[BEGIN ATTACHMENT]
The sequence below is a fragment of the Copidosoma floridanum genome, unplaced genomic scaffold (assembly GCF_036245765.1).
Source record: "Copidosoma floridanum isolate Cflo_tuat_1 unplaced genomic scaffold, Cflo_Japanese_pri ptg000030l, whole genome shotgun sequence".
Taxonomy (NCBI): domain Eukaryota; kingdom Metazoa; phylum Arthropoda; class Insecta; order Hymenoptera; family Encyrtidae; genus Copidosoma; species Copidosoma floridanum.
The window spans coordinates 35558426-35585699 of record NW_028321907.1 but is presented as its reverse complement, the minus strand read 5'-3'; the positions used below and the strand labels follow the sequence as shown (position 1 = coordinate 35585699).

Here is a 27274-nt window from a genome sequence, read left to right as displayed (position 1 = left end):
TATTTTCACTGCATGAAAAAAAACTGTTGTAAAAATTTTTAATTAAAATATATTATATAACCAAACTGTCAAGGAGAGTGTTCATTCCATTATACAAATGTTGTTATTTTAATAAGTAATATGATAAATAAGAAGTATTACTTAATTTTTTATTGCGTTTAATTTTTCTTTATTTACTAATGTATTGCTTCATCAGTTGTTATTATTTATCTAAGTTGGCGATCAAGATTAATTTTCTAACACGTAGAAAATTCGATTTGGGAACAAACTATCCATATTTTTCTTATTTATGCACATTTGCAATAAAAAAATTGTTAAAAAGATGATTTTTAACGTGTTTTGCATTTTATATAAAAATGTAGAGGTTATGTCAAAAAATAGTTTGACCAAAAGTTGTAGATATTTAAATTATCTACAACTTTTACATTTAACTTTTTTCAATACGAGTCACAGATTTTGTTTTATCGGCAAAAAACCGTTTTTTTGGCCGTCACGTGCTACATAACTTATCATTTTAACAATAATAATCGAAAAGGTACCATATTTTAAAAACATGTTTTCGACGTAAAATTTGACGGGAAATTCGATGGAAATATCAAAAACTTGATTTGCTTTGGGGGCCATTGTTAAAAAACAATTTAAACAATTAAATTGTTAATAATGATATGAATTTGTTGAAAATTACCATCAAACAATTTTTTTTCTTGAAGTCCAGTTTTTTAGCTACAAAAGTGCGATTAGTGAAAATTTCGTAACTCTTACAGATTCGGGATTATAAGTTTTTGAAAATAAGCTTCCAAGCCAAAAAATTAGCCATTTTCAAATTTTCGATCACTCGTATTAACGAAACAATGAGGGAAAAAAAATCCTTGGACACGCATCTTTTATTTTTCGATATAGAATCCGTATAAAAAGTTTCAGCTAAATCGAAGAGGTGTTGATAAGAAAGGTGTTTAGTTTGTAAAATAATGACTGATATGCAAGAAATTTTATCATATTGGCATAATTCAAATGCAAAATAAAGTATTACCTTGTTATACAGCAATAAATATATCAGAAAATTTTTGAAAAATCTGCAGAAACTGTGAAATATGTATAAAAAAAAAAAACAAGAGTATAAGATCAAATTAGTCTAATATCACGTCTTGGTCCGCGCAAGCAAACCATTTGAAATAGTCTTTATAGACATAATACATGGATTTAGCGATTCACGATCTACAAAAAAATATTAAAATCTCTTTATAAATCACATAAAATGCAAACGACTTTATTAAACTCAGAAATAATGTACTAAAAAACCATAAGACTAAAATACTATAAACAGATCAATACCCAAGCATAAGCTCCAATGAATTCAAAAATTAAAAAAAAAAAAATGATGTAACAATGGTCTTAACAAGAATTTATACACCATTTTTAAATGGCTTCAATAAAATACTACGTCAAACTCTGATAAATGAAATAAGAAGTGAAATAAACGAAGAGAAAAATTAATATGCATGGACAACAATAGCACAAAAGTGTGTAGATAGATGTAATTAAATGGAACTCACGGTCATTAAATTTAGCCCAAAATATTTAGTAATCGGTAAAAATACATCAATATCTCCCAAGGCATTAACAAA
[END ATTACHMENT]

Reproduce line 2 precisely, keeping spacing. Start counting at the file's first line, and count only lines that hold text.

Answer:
Source record: "Copidosoma floridanum isolate Cflo_tuat_1 unplaced genomic scaffold, Cflo_Japanese_pri ptg000030l, whole genome shotgun sequence".